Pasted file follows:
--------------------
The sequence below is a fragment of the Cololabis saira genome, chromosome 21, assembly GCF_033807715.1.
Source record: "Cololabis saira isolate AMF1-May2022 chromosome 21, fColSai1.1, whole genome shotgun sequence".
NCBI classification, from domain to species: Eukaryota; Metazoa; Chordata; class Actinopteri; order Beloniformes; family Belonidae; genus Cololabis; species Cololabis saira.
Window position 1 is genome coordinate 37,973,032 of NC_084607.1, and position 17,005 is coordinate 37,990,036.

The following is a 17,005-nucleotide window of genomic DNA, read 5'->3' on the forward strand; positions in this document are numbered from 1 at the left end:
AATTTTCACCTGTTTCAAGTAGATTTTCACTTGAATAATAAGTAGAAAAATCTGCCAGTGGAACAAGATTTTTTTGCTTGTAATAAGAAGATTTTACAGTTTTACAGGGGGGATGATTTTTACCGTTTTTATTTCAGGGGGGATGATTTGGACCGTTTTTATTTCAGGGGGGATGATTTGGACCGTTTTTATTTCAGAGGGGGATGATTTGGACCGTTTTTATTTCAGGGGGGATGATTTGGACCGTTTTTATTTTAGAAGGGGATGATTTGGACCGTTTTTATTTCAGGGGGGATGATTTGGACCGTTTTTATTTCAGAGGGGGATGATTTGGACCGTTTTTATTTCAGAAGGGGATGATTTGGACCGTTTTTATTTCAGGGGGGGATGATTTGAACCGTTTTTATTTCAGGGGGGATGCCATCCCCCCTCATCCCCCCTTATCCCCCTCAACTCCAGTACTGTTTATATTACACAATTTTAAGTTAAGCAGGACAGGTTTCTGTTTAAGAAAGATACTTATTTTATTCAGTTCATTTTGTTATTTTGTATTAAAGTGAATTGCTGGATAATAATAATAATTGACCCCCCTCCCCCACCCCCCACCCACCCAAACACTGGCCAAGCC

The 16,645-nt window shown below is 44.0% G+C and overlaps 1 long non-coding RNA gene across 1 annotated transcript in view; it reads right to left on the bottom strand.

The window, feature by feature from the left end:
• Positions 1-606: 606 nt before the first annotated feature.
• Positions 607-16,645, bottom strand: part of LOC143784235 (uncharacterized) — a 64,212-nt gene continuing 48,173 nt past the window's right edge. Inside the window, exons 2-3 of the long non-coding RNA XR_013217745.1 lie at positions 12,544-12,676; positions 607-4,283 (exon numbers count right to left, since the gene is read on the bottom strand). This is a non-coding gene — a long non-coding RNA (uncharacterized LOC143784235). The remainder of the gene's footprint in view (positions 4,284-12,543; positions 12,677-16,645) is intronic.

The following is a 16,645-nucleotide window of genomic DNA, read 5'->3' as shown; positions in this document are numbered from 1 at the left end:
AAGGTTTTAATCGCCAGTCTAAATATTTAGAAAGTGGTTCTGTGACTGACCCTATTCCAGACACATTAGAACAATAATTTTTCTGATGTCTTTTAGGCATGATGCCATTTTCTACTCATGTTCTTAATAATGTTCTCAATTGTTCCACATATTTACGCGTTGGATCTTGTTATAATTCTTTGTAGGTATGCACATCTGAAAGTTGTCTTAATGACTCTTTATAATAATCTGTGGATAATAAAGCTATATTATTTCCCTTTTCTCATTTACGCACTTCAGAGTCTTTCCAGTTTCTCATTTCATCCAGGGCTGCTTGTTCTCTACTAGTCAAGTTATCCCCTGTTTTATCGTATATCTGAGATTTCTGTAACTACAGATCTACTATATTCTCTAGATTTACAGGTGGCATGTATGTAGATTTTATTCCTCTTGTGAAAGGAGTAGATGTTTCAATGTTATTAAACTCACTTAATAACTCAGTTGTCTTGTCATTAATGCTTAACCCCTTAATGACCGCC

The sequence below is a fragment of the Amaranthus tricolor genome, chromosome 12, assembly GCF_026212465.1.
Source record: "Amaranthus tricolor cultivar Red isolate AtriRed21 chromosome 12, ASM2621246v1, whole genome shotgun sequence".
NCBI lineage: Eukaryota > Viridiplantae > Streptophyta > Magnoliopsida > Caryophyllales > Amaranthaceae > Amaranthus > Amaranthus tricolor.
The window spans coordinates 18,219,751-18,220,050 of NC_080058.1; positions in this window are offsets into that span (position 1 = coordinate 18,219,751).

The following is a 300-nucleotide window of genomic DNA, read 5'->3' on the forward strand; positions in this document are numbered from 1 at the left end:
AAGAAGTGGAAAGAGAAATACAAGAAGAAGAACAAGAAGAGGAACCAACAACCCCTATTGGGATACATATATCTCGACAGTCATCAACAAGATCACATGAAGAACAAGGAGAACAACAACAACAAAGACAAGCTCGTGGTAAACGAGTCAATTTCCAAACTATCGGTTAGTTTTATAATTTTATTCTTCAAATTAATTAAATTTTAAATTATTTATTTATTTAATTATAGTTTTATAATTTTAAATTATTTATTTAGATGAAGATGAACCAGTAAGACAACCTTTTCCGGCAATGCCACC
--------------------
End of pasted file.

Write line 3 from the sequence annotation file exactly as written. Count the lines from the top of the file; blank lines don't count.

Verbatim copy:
NCBI classification, from domain to species: Eukaryota; Metazoa; Chordata; class Actinopteri; order Beloniformes; family Belonidae; genus Cololabis; species Cololabis saira.